When Kevin Berlin paints a portrait, the work evolves beyond an artistic depiction of a person. Berlin's paintings illustrate his subjects' personal wishes and secret desires, encouraging those who view his work to similarly unleash all of the ideas, wants, and needs that they keep hidden.
"If you give anyone a chance, they have a story to tell," says Berlin, who splits his time between Southampton, New York, and Florence, Italy. "The stories taking place in my paintings are the ideas of the person who posed. My paintings answer the question: What would you never do but in secret you would like to try? These are things you wouldn't tell your mother, but you may tell the person who cuts your hair, a stranger on a train, or me."
A retrospective exhibition chronicling the evolution of Berlin's global, 45-year career as an artist is on view now at South Beach's Naomi Wilzig Erotic Art Museum (WEAM). "Kevin Berlin: 45 Years of Nudes" explores the artist's lifelong fascination with the human form and his penchant for using nude portraiture as a vehicle for expression and freedom.
Several works on display were painted during Berlin's two-decade-long collaboration with classical ballet dancers in companies like Kyiv's National Opera and Ballet and Saint Petersburg's Kirov Ballet. Viewers may be drawn to the large-scale, oil-on-canvas painting Sponge Bob Ballerina, in which it's suggested a ballerina clad in only a tutu and a tiara will receive a spank from the beloved Nickelodeon animated character SpongeBob SquarePants.
"I asked the dancers, 'What did your mother tell you not to do? They'd say, 'Don't drink; don't smoke,' or 'If you're having erotic daydreams about SpongeBob SquarePants, keep them to yourself,'" Berlin recalls. "We all have something we have to work with, something we're afraid of, something that overwhelms us."
"45 Years of Nudes" also includes the public premiere of a cast bronze portrait of actress Kim Basinger leafed in 23-karat gold done by Berlin during his time in Los Angeles and a series of paintings Berlin recovered after French police foiled their attempted theft.
Before he built a globetrotting career with paintbrushes and canvases in tow, Berlin honed his passion for visual art — and rendering the human body, specifically — as a child growing up in suburban Maryland. At the tender age of 12, Berlin enrolled in a college-level figure painting class at Washington, D.C.'s Corcoran School of the Arts & Design. When he was 16, his grandma Rose bought him a subscription to Playboy, and a faithful Berlin created pencil sketches of each of the Playmates in every issue for a year. Art became a serious consideration for Berlin in his later teens when he presented his work at the Kennedy Center as a United States Presidential Scholar, a designation from then-president Ronald Reagan.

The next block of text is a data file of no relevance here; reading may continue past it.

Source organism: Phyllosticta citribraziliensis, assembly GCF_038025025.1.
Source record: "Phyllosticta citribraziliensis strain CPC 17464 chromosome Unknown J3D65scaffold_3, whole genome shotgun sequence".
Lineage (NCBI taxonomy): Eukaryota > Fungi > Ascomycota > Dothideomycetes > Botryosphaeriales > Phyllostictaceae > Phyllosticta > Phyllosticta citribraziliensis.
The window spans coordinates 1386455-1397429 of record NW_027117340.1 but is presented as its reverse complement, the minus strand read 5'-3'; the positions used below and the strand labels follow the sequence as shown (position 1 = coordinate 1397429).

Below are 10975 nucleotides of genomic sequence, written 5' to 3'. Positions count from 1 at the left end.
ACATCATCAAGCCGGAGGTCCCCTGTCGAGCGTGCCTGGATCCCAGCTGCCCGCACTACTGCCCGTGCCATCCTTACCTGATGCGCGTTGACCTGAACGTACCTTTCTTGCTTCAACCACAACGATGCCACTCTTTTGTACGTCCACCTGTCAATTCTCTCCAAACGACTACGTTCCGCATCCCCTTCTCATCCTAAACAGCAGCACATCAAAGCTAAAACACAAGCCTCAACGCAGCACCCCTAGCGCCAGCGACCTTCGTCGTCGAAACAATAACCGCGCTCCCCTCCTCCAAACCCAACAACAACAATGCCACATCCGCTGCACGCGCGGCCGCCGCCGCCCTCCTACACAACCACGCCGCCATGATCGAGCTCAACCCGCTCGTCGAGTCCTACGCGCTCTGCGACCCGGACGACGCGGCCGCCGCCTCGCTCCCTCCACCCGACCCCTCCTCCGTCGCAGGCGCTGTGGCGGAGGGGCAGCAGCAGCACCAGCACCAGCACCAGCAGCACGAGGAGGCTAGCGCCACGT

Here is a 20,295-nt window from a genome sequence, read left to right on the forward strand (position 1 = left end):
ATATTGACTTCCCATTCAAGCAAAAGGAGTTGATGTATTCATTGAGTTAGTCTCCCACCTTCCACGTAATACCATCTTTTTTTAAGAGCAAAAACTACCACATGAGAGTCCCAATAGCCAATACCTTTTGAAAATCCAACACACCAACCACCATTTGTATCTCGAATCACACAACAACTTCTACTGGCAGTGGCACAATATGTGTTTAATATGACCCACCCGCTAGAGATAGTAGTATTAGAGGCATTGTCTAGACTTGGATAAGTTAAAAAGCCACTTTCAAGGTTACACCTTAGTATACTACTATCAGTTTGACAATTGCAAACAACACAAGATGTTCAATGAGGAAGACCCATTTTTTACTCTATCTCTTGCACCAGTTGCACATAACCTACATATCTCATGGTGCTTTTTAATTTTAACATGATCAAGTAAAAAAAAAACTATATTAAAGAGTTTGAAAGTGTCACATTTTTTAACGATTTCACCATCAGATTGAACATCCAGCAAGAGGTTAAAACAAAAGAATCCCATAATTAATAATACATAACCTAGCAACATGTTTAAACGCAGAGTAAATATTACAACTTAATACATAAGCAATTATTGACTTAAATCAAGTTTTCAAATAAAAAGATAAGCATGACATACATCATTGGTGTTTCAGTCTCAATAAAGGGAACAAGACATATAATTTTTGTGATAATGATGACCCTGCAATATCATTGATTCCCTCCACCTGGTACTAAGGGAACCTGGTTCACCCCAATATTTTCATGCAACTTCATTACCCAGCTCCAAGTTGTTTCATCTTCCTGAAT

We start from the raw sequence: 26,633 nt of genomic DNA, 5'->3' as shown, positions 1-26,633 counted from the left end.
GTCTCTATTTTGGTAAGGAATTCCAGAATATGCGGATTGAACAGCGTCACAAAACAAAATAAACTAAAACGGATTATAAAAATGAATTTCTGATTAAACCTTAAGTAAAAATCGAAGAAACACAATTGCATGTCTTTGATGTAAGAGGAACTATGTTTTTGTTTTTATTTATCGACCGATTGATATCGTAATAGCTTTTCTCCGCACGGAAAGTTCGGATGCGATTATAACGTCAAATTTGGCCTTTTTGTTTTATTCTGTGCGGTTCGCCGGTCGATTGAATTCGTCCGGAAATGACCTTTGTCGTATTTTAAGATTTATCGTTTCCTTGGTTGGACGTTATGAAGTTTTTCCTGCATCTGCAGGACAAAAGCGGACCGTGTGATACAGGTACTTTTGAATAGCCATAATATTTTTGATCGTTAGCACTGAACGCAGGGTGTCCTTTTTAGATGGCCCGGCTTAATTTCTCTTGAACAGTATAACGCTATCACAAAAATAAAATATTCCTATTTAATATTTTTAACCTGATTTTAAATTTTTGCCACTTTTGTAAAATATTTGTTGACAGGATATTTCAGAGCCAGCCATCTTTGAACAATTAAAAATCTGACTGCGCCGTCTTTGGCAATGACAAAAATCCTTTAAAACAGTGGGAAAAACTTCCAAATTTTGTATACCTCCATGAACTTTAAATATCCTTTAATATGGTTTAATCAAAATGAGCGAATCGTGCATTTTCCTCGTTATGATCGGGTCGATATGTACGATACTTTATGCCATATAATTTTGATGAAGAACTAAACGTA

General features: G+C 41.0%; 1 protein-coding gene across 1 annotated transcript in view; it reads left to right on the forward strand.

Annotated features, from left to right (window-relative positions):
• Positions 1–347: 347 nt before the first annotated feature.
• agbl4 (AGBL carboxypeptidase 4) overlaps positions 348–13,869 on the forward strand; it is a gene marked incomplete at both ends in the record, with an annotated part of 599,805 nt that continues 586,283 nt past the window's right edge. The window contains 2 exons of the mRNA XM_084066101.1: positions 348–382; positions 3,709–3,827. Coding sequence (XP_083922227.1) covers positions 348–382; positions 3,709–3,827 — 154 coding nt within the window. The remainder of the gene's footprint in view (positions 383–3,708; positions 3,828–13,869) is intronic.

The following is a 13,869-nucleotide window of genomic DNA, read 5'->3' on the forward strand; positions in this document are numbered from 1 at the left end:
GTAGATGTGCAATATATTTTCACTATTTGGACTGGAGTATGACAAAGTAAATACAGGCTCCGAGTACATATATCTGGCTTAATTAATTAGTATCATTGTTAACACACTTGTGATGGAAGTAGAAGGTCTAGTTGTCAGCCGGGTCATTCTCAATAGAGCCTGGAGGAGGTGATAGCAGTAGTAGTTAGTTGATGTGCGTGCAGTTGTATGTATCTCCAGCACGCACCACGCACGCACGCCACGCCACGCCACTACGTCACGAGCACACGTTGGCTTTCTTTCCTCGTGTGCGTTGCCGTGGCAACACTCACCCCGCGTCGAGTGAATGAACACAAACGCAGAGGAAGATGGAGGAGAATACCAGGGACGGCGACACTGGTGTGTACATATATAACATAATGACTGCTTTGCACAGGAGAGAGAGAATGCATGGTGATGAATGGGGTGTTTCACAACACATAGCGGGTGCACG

Berlin says his earliest and most recent work benefited from a childhood focused on pairing art and anatomy and years spent deciding between a career in medicine or art.
"As a child, I spent my free time learning all of the bones and muscles of the human body. I always thought I would become a doctor," he says. "As it turns out, that was excellent early training if someday you're going to become a painter and sculptor."
Berlin studied at Yale University and the Slade School of Fine Arts in London. Following the tradition of Renaissance painters, Berlin says he aims to spin tales through his brush strokes.
"As you enter '45 Years of Nudes,' the first painting you see is a copy of Mona Lisa I did in the first grade," he says. "My paintings are narrative paintings. Like in the Renaissance period, when the churches commissioned artists like Raphael, Da Vinci, and Michelangelo to paint their chapels, the artists, in trying to communicate with people who couldn't read, found a way to tell stories through their art."
Helmut Schuster, director of the WEAM, says visitors to "45 Years of Nudes" may be struck by Berlin's gift for "transferring emotions and thoughts directly to the canvas."
For Berlin, partnering with the WEAM in creating "45 Years of Nudes" — a retrospective of his artistic output that also includes video highlights from his career in performance art — has been a rewarding experience that confirms the tenability of the tenet driving his work: We are all more alike than we think.
"Helmut had great insight in choosing my specific works to tell a story. It took about two years to put the show together," Berlin says. "Helmut told me, 'You're a storyteller. I want you to tell the story.' I don't believe the artist should tell you what is right or wrong or good or bad. As soon as you do that, people stop listening. Instead, I use paintings and sculptures to explore important social issues."
"There's no real beginning to the conversations and issues in my work. You, the viewer, can join the conversation at any point. Oftentimes, I paint poetic moments, but most are about temptation, desire, or what people want, whether that's a snack or a friend. There's something we all have in common that you discover as you travel. We all want to live in a beautiful place, have friends, have love, be felt attractive to other people, and do something that's part of the future."
Presenting his work at the WEAM has proved a new source of inspiration for Berlin, and he says his latest batch of works in progress may capture a bit of the magic that makes Miami the one-of-a-kind location it is.
"I've been coming to Miami since I was 18 — what a great place to start a conversation. Where else can you drink a real Cuban cortadito, get on a yacht, go to Flamingo Gardens, and eat a coconut that just fell off a tree?" Berlin says. "I'm already working on ideas for paintings about Miami nightlife and the unique culture here."
"Kevin Berlin: 45 Years of Nudes." On view through May 29 at Wilzig Erotic Art Museum, 1205 Washington Ave., Miami Beach; weammuseum.com. Tickets cost $30.